Here at Redfern Property Management, the majority of our rentals are student lets. There’s nothing like the academic year to make time pass quickly – tenancies starting in June, advertising properties in the autumn, termly inspections, the run up to tenancies ending in May and then, cleaning, before the new tenancies start. By now, it’s a well-oiled machine for us.

All of our student tenancies last 51 weeks. We always allow at least a week where we have full access to the property for everything that needs doing. For our tenants, that’s the ‘leaving inspection’ and for our new tenants, the inventory. For our landlords we make sure the property is in excellent condition. It’s the week we can get maintenance teams in for any updates or repairs, annual checks on boilers and electricity, and it’s also the week we can get in there and clean too. With the houses empty, it’s often the week we’ll get the photography sorted as well – nothing looks better than clean, tidy and uncluttered rooms!

With many houses on our books, we stagger our contract start dates, to make sure we have got enough time for the work that needs doing.

What is our process for tenants leaving and starting a tenancy?

The very first step is to inspect the property when the tenants have left. This includes making sure there is nothing left in the property, inspecting the condition of the décor and furniture, how clean the property is and if anything needs repairing. Generally, this is done by comparing the property to the inventory from when the tenancy started.

What we tend to do, if the property isn’t up to scratch in terms of cleanliness, or there are items remaining – we’ll always give the tenants an opportunity to rectify themselves, rather than us charging straight away.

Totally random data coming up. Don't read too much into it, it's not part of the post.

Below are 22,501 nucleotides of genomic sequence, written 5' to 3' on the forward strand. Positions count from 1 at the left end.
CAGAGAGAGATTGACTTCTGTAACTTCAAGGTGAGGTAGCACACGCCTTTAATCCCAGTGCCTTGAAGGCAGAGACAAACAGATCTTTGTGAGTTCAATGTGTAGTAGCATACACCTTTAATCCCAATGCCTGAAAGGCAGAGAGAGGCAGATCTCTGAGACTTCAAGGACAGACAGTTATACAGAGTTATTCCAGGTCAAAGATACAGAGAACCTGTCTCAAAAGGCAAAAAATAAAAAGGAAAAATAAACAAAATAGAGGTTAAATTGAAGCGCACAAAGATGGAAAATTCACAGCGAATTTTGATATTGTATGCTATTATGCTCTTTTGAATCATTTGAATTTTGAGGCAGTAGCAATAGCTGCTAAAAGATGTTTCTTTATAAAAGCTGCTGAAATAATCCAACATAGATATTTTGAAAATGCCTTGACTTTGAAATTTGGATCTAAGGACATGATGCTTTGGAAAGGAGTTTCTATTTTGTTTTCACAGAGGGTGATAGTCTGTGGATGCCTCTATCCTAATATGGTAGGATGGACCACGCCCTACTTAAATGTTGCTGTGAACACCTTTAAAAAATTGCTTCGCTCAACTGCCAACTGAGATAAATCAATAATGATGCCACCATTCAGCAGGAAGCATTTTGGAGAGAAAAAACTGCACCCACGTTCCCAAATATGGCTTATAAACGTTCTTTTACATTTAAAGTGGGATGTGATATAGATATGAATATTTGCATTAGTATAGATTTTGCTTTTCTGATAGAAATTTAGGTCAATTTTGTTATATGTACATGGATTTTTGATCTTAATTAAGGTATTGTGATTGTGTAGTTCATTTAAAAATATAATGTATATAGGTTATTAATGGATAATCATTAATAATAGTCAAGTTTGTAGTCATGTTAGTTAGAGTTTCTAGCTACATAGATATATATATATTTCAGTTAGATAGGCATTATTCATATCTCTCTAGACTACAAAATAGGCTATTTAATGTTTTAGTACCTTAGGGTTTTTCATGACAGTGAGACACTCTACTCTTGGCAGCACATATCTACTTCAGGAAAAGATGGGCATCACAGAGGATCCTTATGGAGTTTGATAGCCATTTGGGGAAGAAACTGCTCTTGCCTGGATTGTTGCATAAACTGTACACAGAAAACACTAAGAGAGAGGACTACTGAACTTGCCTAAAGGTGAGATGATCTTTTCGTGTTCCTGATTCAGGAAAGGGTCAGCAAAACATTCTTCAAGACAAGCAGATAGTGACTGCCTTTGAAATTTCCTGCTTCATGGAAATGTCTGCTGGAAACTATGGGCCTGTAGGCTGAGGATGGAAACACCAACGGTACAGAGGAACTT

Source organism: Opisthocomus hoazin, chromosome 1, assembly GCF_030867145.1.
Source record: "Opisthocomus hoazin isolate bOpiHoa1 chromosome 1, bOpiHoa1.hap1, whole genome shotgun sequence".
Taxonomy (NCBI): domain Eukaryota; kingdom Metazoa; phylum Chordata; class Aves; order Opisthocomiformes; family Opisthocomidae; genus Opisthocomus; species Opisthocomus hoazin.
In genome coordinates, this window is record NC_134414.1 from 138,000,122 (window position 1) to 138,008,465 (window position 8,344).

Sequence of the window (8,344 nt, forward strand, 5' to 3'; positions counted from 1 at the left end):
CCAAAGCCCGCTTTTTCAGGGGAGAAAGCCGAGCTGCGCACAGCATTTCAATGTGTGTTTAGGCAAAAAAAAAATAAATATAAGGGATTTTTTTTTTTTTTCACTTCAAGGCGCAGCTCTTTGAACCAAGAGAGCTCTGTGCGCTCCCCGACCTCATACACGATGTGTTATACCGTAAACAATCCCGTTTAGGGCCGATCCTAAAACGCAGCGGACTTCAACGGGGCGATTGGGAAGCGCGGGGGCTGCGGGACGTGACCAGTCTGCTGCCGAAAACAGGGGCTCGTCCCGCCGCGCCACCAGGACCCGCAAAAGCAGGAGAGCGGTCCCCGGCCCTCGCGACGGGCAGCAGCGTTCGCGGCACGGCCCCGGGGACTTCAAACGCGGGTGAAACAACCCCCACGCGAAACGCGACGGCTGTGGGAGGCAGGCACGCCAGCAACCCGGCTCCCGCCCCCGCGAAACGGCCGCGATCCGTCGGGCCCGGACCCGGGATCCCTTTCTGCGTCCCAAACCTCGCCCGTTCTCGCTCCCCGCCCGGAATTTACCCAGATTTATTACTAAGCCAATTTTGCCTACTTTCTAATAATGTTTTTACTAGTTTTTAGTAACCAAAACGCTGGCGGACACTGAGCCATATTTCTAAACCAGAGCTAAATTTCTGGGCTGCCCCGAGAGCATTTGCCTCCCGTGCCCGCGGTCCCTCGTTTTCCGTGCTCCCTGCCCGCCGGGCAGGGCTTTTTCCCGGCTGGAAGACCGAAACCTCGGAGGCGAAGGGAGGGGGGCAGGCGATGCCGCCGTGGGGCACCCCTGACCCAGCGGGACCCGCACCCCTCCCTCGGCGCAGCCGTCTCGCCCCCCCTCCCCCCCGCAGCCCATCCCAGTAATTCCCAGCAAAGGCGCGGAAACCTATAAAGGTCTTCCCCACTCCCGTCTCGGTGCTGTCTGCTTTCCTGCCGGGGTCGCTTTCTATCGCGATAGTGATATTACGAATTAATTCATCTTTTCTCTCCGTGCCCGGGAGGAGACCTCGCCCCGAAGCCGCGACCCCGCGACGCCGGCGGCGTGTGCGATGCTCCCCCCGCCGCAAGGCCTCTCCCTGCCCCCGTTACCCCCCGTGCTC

During the course of the week, we will make sure the property is cleaned to our ‘moving in’ standards and we will also be able to get our maintenance team involved. There is always maintenance to do on a student property, and it’s especially important if you want to ensure standards are met year on year. For example, we recommend painting the property inside every 2-3 years, keeping an eye on the condition of the carpets, kitchen cupboards, bed bases, furniture and so on. From experience, it can be those ‘easy fixes’ that are often missed, and frustrate tenants when they move into a property. Our maintenance team also ensure that any landlord certificates are met – for example the annual gas boiler check, or replacing the fire extinguishers.

Needless to say, the week goes pretty fast with all of this coming and going! We also make sure the property is cleaned to a high standard. Another ‘from experience’, having rented properties ourselves in the past, there’s nothing worse than moving into a new property and having to clean before you can even unpack.

As a general rule, we’re super happy if tenants leave a property 90% clean. We always expect to go in with our keen eye and do the final ‘polish’. Those tasks you typically don’t think to do as a tenant – pulling out appliances and furniture to clean behind them, skirting boards and so on. We never charge our tenants for this 10%, it’s something we do as a proud letting agent to hand over clean, and fresh houses.

Once all of the maintenance jobs are done, and the cleaning finished, the only final task is to do an inventory. The inventory is really important for both tenants and landlords. This is the document that provides evidence as to the standard of the property when a contract starts. If there was a dispute at the end of a tenancy, this would be the document that would be used, especially if the dispute went as far as the deposit protection scheme used. Why does it protect both tenant and landlord? If the landlord says an item of furniture has been damaged for example, the inventory can be used and could be in the favour of the tenant. Most often tenants worry it’s there for the landlords, but it’s there for both parties.

And there we have it, everything ticked off, and the keys are ready for collection!